Fredericksen, Burton B., ed. The J. Paul Getty Museum: Greek and Roman Antiquities, Western European Paintings, French Decorative Arts of the Eighteenth Century (Malibu: J. Paul Getty Museum, 1975), p. 165, ill.

Wilson, Gillian. Clocks: French Eighteenth-Century Clocks in the J. Paul Getty Museum (Malibu: J. Paul Getty Museum, 1976), pp. 64-67, no. 13.

Frel, Jiri, Burton Fredericksen, and Gillian Wilson. The J. Paul Getty Museum Guidebook. Rev. ed. (Los Angeles: J. Paul Getty Museum, 1976), p. 89, ill.

Anderson, Tom, and Anton Noordanus. Time Remembered, Part I: Antique Clocks, exh. cat. (Downey: Downey Museum of Art, 1977), unpaginated.

Wilson, Gillian. Decorative Arts in the J. Paul Getty Museum (Malibu: J. Paul Getty Museum, 1977), pp. 70, 86, no. 94.

Fredericksen, Burton B., Jiří Frel, and Gillian Wilson. Guidebook: The J. Paul Getty Museum. 4th ed. Sandra Morgan, ed. (Malibu: J. Paul Getty Museum, 1978), pp. 115-16, ill.

Fredericksen, Burton B., Jiří Frel, and Gillian Wilson. The J. Paul Getty Museum Guidebook. 5th ed. (Malibu: J. Paul Getty Museum, 1980), pp. 110, 114, ill.

Edey, Winthrop. French Clocks in North American Collections (New York: Frick Collection, 1982), pp. 67-68, no. 63.

The J. Paul Getty Museum Handbook of the Collections. 1st ed. (Malibu: J. Paul Getty Museum, 1986), p. 169, ill.

Ottomeyer, Hans, and Peter Pröschel, eds. Vergoldete Bronzen: Die Bronzearbeiten des Spätbarock und Klassizismus. Vol 1, Katalog der Bronzearbeiten (Munich: Klinkhardt & Biermann, 1986), p. 181, fig. 3.7.10.

Sassoon, Adrian, and Gillian Wilson. Decorative Arts: A Handbook of the Collections of the J. Paul Getty Museum (Malibu: J. Paul Getty Museum, 1986), pp. 41-42, no. 90.

The J. Paul Getty Museum Handbook of the Collections. 2nd ed. (Malibu: J. Paul Getty Museum, 1988), p. 169.

Augarde, Jean-Dominique. "L'Ameublement du Palais Directorial du Luxembourg." In De Versailles à Paris: le destin des collections royales, exh. cat. Jacques Charles, ed. (Paris: Centre Culturel du Panthéon, 1989), pp. 140, 146, fig. 1.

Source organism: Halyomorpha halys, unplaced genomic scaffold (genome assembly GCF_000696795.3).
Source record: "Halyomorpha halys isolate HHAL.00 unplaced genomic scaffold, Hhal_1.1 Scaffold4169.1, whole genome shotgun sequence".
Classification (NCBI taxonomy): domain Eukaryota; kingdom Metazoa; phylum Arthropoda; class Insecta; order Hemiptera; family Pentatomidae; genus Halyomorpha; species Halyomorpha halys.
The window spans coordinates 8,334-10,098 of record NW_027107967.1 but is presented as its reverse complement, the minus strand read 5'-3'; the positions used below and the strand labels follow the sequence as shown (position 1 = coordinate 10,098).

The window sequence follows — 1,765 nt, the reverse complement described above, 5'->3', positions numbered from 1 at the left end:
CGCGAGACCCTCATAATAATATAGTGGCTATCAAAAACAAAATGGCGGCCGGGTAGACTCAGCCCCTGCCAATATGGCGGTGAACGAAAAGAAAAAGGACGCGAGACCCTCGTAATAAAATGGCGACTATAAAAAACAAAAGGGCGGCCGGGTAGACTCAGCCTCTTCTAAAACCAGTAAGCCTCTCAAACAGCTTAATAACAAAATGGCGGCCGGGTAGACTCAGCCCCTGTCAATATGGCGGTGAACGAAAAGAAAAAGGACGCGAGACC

The J. Paul Getty Museum Handbook of the Collections. 3rd ed. (Malibu: J. Paul Getty Museum, 1991), p. 186, ill.

Vittet, Jean. "Les pendules de la chambre de Louis XV à Compiègne et de son cabinet du Conseil à Fontainebleau." Revue du Louvre 42, no. 2 (June 1992), p. 34n21.

Bremer-David, Charissa, et al. Decorative Arts: An Illustrated Summary Catalogue of the Collections of the J. Paul Getty Museum (Malibu: J. Paul Getty Museum, 1993), p. 91, no. 142.

Wilson, Gillian, et al. European Clocks in the J. Paul Getty Museum (Los Angeles: J. Paul Getty Museum, 1996), pp. 114-23, no. 16.

Augarde, Jean-Dominique. Les Ouvriers du Temps, La Pendule à Paris de Louis XIV à Napoléon Ier (Geneva: Antiquorum Editions, 1996), pp. 147, 238, 241, fig. 188.

The J. Paul Getty Museum Handbook of the Collections. 4th ed. (Los Angeles: J. Paul Getty Museum, 1997), p. 220, ill.

Bremer-David, Charissa, et al. Masterpieces of the J. Paul Getty Museum: Decorative Arts (Los Angeles: J. Paul Getty Museum, 1997), p. 105, no. 82.

The J. Paul Getty Museum Handbook of the Collections. 6th ed. (Los Angeles: J. Paul Getty Museum, 2001), p. 220, ill.

Wilson, Gillian, and Catherine Hess. Summary Catalogue of European Decorative Arts in the J. Paul Getty Museum (Los Angeles: J. Paul Getty Museum, 2001), pp. 72-73, no. 142.

The J. Paul Getty Museum Handbook of the Collections. 7th ed. (Los Angeles: J. Paul Getty Museum, 2007), pp. 242-43, ill.

The J. Paul Getty Museum Handbook of the Collections. 8th ed. (Los Angeles: J. Paul Getty Museum, 2015), p. 300, ill.

Baulez, Christian. "Martincourt et Riesener: Une collaboration fructueuse et méconnue." L'Estampille/L'Objet d'art 531 (February 2017), pp. 59-60, ill.